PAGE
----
One thing we do know is that, in the 2003-04 National Health and Nutrition Survey conducted by the Centers for Disease Control, 93 percent of about 2,500 people ages 6 and above had detectable levels of bisphenol A in their urine. So almost everyone is exposed. We also know that bisphenol A is similar in chemical structure to diethylstilbestrol, a synthetic estrogen that has been linked to the development of vaginal cancer and other toxicities in the daughters of women who took the drug during the '50s and '60s to prevent miscarriage. So we know that it is possible for some of these synthetic estrogenlike compounds to have bad effects many years after initial exposure. We also need to remember that the effects of these so-called 'environmental estrogens' or 'endocrine disrupters' are additive. There are many different ways we can be exposed to these various compounds and they are cumulative.
4. Do you feel it is time for the individual consumer to take protective action?
Feldman: Well, I feel there's enough evidence to support a 'better safe than sorry' approach, particularly for fetuses, infants and children. Not only do they weigh much less than adults, making their relative exposure greater, but they are also still developing estrogen-sensitive breast and prostate tissue. In my opinion, the prudent thing for current or expectant parents or those planning a pregnancy to do would be to limit their child's exposure to bisphenol A by avoiding bottles and cups that are made of polycarbonate, and to microwave food in glass containers whenever possible. For adults, however, canned foods and beverages may be the most important source of bisphenol A.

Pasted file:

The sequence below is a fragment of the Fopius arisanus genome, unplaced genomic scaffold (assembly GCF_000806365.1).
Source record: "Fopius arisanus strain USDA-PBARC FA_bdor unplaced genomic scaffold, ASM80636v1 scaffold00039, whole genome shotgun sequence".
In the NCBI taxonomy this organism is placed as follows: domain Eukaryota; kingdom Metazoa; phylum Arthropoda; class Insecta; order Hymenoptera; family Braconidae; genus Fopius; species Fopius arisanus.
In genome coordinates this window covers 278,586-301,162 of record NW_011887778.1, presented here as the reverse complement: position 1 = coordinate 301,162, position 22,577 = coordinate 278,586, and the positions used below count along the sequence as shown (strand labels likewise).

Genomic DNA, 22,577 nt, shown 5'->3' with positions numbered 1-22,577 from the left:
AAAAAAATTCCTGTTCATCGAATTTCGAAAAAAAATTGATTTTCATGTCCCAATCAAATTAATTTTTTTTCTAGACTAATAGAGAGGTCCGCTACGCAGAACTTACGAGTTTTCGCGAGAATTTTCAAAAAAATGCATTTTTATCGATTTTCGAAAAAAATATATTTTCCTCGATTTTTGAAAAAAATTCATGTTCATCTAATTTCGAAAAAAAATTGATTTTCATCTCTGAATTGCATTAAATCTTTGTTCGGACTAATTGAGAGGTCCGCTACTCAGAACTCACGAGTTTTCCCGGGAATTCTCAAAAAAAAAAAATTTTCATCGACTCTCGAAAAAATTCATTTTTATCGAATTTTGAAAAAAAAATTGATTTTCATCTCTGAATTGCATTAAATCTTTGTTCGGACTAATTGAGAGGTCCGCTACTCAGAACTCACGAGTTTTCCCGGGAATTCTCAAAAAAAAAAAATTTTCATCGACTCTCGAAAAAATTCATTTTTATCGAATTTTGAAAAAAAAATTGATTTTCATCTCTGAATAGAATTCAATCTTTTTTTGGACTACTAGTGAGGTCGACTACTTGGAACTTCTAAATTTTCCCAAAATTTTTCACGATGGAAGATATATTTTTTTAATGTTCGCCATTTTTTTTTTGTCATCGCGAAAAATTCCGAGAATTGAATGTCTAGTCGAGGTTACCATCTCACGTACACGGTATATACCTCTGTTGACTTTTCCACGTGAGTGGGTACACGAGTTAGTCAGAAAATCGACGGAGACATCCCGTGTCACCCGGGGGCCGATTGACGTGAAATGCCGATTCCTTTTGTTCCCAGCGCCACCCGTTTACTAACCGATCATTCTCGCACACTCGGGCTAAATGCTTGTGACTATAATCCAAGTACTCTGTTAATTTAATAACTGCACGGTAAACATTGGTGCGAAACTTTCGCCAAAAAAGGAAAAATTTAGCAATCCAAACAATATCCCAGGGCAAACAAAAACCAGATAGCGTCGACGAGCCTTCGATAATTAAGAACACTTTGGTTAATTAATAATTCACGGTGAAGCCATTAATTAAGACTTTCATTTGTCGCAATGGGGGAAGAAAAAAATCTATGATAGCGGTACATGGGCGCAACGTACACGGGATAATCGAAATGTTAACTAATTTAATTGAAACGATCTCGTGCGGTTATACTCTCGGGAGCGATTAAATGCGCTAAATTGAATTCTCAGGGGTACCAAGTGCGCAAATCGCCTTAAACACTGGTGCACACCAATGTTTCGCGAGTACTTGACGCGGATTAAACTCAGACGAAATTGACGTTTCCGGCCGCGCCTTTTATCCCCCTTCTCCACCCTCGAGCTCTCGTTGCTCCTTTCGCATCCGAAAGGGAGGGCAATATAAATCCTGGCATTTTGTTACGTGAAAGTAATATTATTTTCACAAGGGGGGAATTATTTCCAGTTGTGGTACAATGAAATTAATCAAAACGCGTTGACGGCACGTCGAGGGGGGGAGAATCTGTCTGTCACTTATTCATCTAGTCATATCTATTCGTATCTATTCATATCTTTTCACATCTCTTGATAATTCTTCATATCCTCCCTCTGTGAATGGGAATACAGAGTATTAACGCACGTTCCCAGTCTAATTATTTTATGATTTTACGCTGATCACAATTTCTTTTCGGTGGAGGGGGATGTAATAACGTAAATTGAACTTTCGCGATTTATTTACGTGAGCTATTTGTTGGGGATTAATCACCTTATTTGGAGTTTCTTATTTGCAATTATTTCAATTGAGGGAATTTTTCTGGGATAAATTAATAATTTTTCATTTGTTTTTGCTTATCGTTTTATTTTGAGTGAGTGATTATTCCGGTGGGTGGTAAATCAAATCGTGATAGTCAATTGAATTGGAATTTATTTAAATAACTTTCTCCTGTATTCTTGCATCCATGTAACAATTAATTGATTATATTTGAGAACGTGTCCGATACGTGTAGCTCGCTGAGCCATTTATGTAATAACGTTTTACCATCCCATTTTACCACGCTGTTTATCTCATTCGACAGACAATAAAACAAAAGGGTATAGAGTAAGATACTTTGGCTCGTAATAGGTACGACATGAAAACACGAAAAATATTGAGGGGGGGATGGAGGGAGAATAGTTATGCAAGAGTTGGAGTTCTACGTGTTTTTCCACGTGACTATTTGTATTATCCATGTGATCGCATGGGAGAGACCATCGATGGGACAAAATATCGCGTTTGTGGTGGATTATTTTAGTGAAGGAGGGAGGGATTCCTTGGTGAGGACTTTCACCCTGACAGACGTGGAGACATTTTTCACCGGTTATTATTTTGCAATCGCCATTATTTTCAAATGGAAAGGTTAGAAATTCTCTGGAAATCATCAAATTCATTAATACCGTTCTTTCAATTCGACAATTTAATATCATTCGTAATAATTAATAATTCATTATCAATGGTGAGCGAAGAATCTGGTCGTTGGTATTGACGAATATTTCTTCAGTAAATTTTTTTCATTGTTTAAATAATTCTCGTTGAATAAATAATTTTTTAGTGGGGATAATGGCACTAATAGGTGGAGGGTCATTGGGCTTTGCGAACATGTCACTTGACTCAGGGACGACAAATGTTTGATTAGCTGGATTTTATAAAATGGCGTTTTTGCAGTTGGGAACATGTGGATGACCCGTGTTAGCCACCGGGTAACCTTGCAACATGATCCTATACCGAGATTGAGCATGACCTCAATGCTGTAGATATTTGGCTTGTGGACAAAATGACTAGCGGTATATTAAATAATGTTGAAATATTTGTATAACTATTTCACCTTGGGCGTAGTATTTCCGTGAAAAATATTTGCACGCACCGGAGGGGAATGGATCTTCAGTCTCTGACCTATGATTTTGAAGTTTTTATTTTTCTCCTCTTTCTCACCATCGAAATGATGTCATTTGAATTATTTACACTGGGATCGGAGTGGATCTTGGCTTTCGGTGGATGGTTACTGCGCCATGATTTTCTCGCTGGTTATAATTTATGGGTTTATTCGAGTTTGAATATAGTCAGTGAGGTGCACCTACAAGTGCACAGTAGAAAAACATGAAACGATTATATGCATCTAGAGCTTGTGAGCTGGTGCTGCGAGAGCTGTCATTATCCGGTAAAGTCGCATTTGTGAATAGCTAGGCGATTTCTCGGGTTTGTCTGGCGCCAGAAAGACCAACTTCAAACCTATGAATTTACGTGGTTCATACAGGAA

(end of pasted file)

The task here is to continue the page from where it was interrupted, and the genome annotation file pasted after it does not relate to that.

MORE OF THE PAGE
Manufacturers are already responding to this change in consumer demand. For example, Nalgene has just announced that it will no longer make reusable drinking containers with plastic containing bisphenol A, and Wal-Mart will no longer sell baby bottles with bisphenol A. Once these major merchants begin demanding bisphenol A-free alternatives, we can hope the use of polycarbonate to package food and beverages will decline.
5. Have you changed your own habits in the lab or at home because of your bisphenol-A findings?
Feldman: Yes, to some extent. I do strongly advise my children to avoid exposing our grandchildren to bisphenol A. I don't microwave food in plastic containers, or wash the containers in the dishwasher because heat and some detergents cause leaching. I try to limit the amount of canned food I eat, or rinse the food before consuming the contents. Of course, we no longer autoclave laboratory materials in plastic. Overall, it is safest to try to be careful and avoid bisphenol A and other endocrine disrupters.
Stanford Medicine integrates research, medical education and health care at its three institutions - Stanford University School of Medicine, Stanford Health Care (formerly Stanford Hospital & Clinics), and Lucile Packard Children's Hospital Stanford. For more information, please visit the Office of Communication & Public Affairs site at http://mednews.stanford.edu.